Euthanasia

The Final Act of Caring
Euthanasia means ‘good death’ and euthanasia is the act of humanely ending an animal’s life. Most often, euthanasia is achieved by administering an anaesthetic overdose that will quickly and gently end a life. To help facilitate a relaxed and peaceful process with little or no pain or anxiety, our vet will recommend a sedative be given initially to induce a deep sleep. The entire process often goes smoothly, and your pet will pass peacefully. Please feel free to ask questions and trust that everyone has your pet’s best interest at heart.

Knowing When The Time Is Right

This can be difficult and complicated. It is important to consider your pet’s overall comfort and quality of life. Review the medical care options and your ability to provide for their daily care. Things to consider include the amount of pain, mobility concerns, change in appetite, the ability to express joy, interest, and playfulness, hygiene considerations, having more bad days than good ones, etc. Sometimes, even with all the facts at hand, it can still be difficult to know when the time is right. There may be conflict within your family and other caregivers regarding when the time is right for euthanasia. Think about what is important to you, your pet, and everyone who loves them. When no more options are available to prevent suffering, euthanasia becomes the kindest choice. If euthanasia is not acceptable because of religious, spiritual, or personal preferences, talk with your veterinary practice team about animal hospice care. Many decisions usually need to be made going forward and your veterinary team is there to help guide and support you through this process.

Who Will Be Present

Think about who you want present for your pet’s passing: children, other pets, extended family members or friends. Everyone is welcome to be there, however, no one is ever made to stay. People may choose to remain present or move away.

Choosing The Day and Time

The right time to choose euthanasia is a combination of when the decision has been made and those wanting to be present are able to be there. Decide on the preferred day and time; remember that this needs to work for the vet’s schedule as well, but always keeping in mind your pet’s health and what is best for them.

Where In The Home

In deciding exactly where, we often consider things like where your pet is most comfortable, safety, privacy, sufficient space for those who will be present, and post-euthanasia body handling. Sometimes a compromise will have to be made.

Aftercare Preparations

You will need to decide on the arrangements for your pet afterwards. Finalising details before euthanasia will minimize decision-making after. Options may include burial at home, cremation, a private service at a crematorium, and more, depending on what is available.

Grief Support

It is important to take care of yourself before, during, and after the euthanasia of your beloved pet. It is helpful to surround yourself with people who understand your bond and how difficult this loss may be. Your veterinary practice often has information about pet loss support groups, books, and other resources to assist you in your time of grief. Remember, you are not alone. Your pet is special and losing them may be overwhelming.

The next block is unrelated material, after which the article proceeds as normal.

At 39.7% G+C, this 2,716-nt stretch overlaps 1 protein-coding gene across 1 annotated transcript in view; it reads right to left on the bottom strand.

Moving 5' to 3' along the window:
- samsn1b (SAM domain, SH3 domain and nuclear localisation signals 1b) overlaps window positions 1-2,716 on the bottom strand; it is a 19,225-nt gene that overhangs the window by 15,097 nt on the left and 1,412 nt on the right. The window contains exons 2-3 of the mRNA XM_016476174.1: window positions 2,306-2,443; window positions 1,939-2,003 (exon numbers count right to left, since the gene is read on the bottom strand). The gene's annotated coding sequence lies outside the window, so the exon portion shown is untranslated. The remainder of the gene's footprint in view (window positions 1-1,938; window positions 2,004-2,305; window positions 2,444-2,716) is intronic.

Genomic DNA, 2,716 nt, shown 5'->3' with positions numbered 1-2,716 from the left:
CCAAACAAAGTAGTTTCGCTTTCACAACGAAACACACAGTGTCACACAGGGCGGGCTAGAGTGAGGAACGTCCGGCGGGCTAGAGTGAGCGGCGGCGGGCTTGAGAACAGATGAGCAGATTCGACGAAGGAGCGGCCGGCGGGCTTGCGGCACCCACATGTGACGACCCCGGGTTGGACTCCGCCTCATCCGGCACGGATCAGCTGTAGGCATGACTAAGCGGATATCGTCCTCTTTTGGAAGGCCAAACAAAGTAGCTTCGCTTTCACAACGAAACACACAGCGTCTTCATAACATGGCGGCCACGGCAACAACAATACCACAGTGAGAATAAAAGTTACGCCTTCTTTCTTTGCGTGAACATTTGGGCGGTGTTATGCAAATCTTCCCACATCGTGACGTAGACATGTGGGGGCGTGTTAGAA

What Does The Procedure Involve?

Once the appointment is made you will be given the option to settle payment before the procedure so that you do not have to deal with this when feeling emotional afterwards. When the vet arrives he/she will explain what will happen and the order that things will take place. You will need to sign a “Euthanasia Consent Form” to allow the euthanasia to be performed. You can choose to be present for the entire procedure, or leave before or during, as you feel comfortable.

When you are ready, the vet will give your pet an injection of a sedative usually through a tiny needle prick given just under the skin of the neck. The injection may sting a little. This will allow your pet to slowly relax, be relieved of any pain, and get as comfortable as possible. Your pet will fall into a deep sleep in 5 to 15 minutes.

In dogs and cats, access to a vein is often needed and a catheter is inserted and taped. When you are ready, an overdose of an anaesthetic is given, and your pet will fall asleep as the injection is given. The breathing and heart usually stop quite quickly, though sometimes it can take a few minutes. You may hold your pet, if you wish to, while the injection is given. Their eyes will not close all the way and some pets lose urine and faeces. The vet will confirm that your pet has passed.

You will be given time to remain with your pet for a final private goodbye and then the vet will take your pet away if you have chosen cremation. 

As a matter of courtesy we will inform your vet practice of your pet’s passing for their records.

 

The following resources may be helpful:

Pet Bereavement Support Service

0800 096606
www.bluecross.org.uk.

Open every day 08.30 to 20.30.
They will put you in touch with your nearest befriender.

Animal Samaritans Pet Bereavement Service

Ease Pet Bereavement Service

Speaking to a member of your practice team